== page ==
3D Digital Out-Of-Home May Bridge the R&D Gap

As the development of 3D technologies intensifies, opportunities within B2B applications become more attractive, with Digital Out Of Home (DOOH) systems offering an ideal proving ground for ‘no glasses’ 3D systems. Across the planet, vast numbers of static poster sites are available for replacement by 3D digital billboards, while theme parks, museums, casinos and flagship retail stores are all prime real estate for these new attention-grabbing installations. Research indicates that brand recall could be as much as four times higher in 3D campaigns when compared with their 2D counterparts, but in order for the potential to be realised there are serious obstacles to overcome, according to a new market report from Futuresource Consulting.

“One of the major issues we’re facing is the limited amount of 3D content available today,” says Mike Fisher, Convergence & New Technologies Consultant at Futuresource, “and both the high cost of creation and a shortage of trained content designers will remain significant barriers to industry growth.

“The industry’s crosshairs are firmly fixed on the long-term view. With mainstream consumer adoption of auto-stereoscopic (glassless) technologies at least five years away, the B2B market provides first-mover opportunities for the major CE vendors, allowing them to develop revenues, field-test products and build investment in their R&D labs with a view to advancing the technology primarily for the home market. Our research indicates that by 2012 nearly 8% of all B2B panel sales will be 3D, rising to 30% by 2015. The real battle will be fought at consumer level, and any competitive edge that can be gained within the B2B market will hold a vendor in good stead for the consumer marketplace.”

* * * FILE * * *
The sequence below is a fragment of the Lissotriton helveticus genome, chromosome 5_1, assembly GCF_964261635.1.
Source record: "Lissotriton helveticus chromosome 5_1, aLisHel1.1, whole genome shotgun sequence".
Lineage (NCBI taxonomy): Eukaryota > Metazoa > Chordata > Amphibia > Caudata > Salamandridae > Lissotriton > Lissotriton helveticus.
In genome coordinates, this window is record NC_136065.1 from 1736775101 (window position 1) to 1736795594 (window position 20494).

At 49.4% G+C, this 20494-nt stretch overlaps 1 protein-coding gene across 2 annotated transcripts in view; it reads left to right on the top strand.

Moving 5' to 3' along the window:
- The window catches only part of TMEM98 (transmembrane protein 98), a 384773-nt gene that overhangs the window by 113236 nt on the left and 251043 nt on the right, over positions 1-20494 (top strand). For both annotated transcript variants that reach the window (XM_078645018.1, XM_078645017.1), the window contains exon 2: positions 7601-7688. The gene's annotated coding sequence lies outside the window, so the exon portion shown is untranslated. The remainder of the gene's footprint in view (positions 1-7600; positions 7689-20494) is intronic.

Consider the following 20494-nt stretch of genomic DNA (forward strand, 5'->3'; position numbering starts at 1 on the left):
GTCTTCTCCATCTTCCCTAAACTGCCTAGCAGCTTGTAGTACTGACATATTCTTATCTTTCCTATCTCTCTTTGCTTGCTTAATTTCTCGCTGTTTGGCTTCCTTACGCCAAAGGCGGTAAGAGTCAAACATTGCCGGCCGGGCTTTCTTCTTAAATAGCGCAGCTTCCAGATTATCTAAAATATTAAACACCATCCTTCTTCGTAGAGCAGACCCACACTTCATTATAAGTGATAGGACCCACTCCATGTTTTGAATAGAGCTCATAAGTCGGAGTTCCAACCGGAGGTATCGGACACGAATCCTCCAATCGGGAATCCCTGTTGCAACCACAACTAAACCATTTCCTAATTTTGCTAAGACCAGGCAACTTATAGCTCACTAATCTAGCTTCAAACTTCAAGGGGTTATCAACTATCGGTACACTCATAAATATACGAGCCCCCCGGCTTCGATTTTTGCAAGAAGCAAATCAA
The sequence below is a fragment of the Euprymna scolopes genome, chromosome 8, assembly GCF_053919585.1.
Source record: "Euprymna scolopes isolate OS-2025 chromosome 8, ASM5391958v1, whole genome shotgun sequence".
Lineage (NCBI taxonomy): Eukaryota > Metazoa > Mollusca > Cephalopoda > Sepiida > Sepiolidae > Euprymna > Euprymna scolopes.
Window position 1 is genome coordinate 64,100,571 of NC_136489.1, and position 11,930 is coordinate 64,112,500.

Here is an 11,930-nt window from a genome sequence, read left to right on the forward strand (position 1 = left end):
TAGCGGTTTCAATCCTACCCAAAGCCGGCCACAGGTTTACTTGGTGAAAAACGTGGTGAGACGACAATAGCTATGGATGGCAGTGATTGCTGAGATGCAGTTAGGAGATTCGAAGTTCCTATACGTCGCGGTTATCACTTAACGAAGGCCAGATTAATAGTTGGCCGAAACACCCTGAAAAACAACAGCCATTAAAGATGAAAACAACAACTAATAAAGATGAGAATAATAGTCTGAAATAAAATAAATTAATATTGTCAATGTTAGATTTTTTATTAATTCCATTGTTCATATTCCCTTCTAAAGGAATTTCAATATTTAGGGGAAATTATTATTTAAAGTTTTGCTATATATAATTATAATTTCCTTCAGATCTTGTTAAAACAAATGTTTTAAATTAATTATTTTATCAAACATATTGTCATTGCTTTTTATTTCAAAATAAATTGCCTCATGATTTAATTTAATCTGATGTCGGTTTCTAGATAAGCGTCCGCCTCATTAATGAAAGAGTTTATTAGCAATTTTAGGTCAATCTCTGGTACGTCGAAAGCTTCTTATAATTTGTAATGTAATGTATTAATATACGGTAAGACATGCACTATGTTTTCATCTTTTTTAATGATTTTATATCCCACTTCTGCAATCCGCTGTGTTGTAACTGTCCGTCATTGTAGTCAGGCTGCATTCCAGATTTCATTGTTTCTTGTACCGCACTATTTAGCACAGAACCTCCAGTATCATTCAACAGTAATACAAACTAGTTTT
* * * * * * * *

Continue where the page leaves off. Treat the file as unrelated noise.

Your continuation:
Though expanding rapidly, the DOOH market remains a relatively immature industry, with keystone developments required in order to build much-needed commercial traction.

“Traditionally, innovation within the digital out-of-home marketplace has been driven by the niche network owners, while the first tier outdoor agencies have tended to adopt a more conservative approach,” says Fisher. “However, premium consumer brands will start to demand integrated 3D campaigns as a core component of their promotional mix, necessitating serious investment from first tier outdoor agencies.

“Supplier fragmentation, some media agency scepticism and the lack of industry-wide metrics for measuring passer-by viewing statistics are all significant barriers to market development. Couple this with the complex supply side – in the UK alone there are over 80 different networks, with around 60 different network owners – and we’re going to see significant issues for media agencies seeking to plan and purchase time on a digital network.”

However, many network aggregators such as OVAB, Digicom and DOOH Booking are starting to make headway in consolidating and aiding niche network owners with pitches to media agencies. Moving forward, the DOOH market could skyrocket, fuelled by continued fragmentation within the media landscape and the increasing impact of PVRs, which allow viewers to skip through TV ads.

“Brands are increasingly seeking more innovative ways to reach customers via creative and impactful campaigns, and the economic recession could be benefiting the DOOH market, as media planners are being forced to investigate new campaign models,” says Fisher. “The core objective of developing auto-stereoscopic 3D displays for mass market consumer devices remains key to the success of 3D applications for digital out of home. Without the long-term consumer goal, B2B is unlikely to provide vendors with enough mid-term return to outweigh the R&D costs.”

Source: Futuresource Consulting